Maori dairying dream comes true

SUE O'DOWD
Last updated 05:01 21/03/2014
Some of the 250 guests at the field day on Te Rua o Te Moko’s Normanby dairy farm, one of three finalists in the  Ahuwhenua  Trophy.
SUE O'DOWD/Fairfax NZ

IN THE FIELD: Some of the 250 guests at the field day on Te Rua o Te Moko’s Normanby dairy farm, one of three finalists in the Ahuwhenua Trophy.

Anne-Marie Broughton
Fairfax NZ
BELIEVERS: Anne-Marie Broughton says a critical factor in getting the go-ahead was the "wonderful pakeke (elders) who really believed in the venture and took a very active role in encouraging and persuading our owners to support the kaupapa".

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A Taranaki woman working in the Whanganui office of the Maori Trustee has helped fulfil a dream by persuading more than 1100 owners of small land holdings near Normanby to create a dairy farm.

Trustee Anne-Marie Broughton led the establishment of Te Rua o Te Moko from 2007 to 2012.

Te Rua o Te Moko is one of three finalists in the coveted Ahuwhenua Trophy, last awarded to a Taranaki farming operation in 2006.

Addressing about 250 people at last week's field day on the 170ha dairy farm, she said tupuna (ancestors) of the 1100-plus owners of the four blocks of land had had a dream.

"A dream of getting our land back, reconnecting with ourselves and rebuilding our cultural and economic bases."

Te Rua o Te Moko consists of four small holdings ranging in size from 27ha to 46ha and a 49ha Office of Treaty Settlements block previously occupied by the Taranaki Agricultural Research Station.

It was set up after Broughton noticed in 2007 that leases on three blocks of land at Normanby were about to expire at the same time as the dairy industry was in growth mode. Adjacent to the land was a Maori freehold block and in the centre was the treaty settlement property with a cowshed and other farm infrastructure, creating a package that was a perfect farm configuration.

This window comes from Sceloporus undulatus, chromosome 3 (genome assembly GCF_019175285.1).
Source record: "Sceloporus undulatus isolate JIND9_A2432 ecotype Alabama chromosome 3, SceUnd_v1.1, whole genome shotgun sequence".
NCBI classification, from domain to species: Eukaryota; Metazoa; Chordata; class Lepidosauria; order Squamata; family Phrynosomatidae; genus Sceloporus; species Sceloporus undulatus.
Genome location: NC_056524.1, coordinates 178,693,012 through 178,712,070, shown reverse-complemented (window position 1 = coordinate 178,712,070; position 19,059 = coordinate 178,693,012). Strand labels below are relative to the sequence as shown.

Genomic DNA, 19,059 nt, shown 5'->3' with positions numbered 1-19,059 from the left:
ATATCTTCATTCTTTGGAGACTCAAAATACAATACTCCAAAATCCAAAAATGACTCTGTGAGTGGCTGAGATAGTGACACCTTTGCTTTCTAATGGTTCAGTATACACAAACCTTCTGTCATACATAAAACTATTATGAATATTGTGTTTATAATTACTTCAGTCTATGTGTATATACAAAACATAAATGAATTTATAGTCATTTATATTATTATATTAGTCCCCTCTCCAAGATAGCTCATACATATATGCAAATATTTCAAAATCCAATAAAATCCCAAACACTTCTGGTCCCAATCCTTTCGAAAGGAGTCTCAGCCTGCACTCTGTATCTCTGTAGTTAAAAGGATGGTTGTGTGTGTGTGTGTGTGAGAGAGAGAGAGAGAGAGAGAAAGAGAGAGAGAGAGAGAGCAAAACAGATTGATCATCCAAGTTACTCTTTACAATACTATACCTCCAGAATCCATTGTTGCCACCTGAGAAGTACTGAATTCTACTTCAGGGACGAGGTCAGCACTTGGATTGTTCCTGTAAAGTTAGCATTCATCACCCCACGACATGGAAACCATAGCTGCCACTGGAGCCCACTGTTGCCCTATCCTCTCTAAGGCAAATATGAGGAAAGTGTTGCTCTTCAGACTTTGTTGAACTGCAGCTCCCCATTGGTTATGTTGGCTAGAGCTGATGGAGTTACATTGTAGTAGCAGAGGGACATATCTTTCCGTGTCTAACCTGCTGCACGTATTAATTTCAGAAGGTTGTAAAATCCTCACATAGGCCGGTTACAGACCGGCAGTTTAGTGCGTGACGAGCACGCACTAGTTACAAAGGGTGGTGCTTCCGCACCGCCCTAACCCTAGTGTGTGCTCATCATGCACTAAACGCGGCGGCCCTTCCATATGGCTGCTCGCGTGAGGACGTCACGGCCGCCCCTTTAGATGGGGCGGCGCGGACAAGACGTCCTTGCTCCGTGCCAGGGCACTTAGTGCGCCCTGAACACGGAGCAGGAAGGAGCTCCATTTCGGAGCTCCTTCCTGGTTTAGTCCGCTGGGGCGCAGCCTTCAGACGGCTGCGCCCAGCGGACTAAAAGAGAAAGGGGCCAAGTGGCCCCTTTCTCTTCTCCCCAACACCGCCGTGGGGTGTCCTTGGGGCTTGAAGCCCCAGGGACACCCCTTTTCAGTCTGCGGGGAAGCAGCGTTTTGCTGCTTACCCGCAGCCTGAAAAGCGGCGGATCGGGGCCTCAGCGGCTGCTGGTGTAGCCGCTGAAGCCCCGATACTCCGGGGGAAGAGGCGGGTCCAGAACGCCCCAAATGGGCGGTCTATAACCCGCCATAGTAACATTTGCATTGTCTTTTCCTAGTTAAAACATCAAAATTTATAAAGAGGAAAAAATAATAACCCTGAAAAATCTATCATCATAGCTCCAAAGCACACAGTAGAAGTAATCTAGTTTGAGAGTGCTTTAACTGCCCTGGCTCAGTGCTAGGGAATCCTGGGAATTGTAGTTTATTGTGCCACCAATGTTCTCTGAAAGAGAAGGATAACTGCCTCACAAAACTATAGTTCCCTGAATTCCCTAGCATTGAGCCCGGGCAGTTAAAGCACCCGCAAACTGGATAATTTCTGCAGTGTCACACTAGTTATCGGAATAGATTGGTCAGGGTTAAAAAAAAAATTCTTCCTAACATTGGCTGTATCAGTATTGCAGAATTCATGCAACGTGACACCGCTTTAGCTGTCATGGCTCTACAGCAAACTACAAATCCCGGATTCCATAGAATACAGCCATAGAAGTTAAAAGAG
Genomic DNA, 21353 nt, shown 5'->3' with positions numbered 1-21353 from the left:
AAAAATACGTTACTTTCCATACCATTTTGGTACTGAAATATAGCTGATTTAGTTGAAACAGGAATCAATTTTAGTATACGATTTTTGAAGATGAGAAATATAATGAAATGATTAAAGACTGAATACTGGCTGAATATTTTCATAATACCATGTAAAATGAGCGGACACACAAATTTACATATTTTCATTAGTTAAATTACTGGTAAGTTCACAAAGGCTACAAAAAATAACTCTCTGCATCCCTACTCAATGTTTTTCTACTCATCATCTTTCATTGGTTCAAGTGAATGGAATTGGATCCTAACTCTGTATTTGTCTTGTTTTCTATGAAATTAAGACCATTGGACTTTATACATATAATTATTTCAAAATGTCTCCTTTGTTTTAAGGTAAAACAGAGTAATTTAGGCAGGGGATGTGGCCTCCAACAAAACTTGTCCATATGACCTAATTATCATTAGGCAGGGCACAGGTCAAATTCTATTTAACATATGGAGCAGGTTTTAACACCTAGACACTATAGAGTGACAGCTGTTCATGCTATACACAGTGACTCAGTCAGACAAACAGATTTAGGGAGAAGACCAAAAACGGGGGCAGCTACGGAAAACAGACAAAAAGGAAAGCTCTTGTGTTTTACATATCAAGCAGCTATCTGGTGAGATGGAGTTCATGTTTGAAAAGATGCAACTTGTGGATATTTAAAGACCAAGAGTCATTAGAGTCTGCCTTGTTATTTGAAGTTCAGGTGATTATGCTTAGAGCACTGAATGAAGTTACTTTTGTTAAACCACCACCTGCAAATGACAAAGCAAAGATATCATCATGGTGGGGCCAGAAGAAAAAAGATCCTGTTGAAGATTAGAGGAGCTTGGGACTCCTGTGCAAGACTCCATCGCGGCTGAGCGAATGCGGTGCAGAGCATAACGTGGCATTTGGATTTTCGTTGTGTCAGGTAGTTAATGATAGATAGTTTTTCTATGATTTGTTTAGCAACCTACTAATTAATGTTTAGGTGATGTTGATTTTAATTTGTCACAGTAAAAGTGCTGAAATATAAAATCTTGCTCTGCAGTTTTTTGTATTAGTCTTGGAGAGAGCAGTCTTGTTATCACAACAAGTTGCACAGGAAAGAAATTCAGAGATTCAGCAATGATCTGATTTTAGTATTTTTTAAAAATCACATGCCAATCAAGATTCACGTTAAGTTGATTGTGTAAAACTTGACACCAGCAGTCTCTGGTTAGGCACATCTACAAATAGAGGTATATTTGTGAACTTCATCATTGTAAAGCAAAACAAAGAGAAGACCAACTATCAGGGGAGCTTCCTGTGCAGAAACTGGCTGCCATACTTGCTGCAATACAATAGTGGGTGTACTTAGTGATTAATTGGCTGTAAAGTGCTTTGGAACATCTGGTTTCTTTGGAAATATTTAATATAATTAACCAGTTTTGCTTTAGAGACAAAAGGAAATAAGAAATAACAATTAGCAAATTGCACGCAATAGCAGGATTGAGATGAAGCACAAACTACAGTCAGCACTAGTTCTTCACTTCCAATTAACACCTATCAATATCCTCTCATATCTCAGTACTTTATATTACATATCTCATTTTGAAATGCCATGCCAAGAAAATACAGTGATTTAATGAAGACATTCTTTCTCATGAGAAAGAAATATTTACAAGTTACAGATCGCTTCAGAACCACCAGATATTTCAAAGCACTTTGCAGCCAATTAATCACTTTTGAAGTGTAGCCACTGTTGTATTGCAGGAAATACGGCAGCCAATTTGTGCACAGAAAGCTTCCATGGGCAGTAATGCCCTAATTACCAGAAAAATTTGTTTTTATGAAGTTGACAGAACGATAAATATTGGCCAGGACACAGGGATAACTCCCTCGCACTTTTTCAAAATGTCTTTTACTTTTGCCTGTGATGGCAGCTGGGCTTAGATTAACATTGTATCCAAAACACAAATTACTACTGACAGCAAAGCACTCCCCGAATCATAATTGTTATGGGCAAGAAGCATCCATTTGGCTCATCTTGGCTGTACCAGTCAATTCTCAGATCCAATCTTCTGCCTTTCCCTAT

The project is seen by the Ministry for Primary Industries (MPI) as a model for Maori agribusiness.

MPI deputy director general of Maori primary sector partnerships Ben Dalton said combining the five blocks of land into a productive farm was a significant achievement and a model for Maori land the ministry was trying to roll out throughout the country.

Before Broughton's presentation, tears flowed as trustee and Ngaruahine chief Treaty of Waitangi settlement negotiator Daisy Noble acknowledged Maunga Taranaki for feeding "our whenua and our waterways". She said Te Rua o Te Moko was a project that returned her people to the landscape after their lands were burnt in the scorched earth policies of the 1860s.

"We became a displaced people because we suffered land loss." Broughton said after Daisy Noble gave her support to the plan, Parininihi ki Waitotara looked at the land and recognised the project's potential. "So we had a concept but we needed proof that the concept could work, we needed commitment from the owners and trustees to go ahead do it, and we needed resources."

The Maori Trustee funded a feasibility study which showed that although the infrastructure, including the old 28-bail rotary cowshed, was in poor condition, the five blocks could create a dairy farm capable of milking 500 cows.

A number of hui were held before the owners committed themselves to the project.

"Some could see the dream immediately, some took a little longer. Some wanted to take an easier and safer path and lease the blocks out again. Some were scared it wouldn't work.

"A critical factor in getting the go-ahead was we had some wonderful pakeke (elders) who really believed in the venture and took a very active role in encouraging and persuading our owners to support the kaupapa."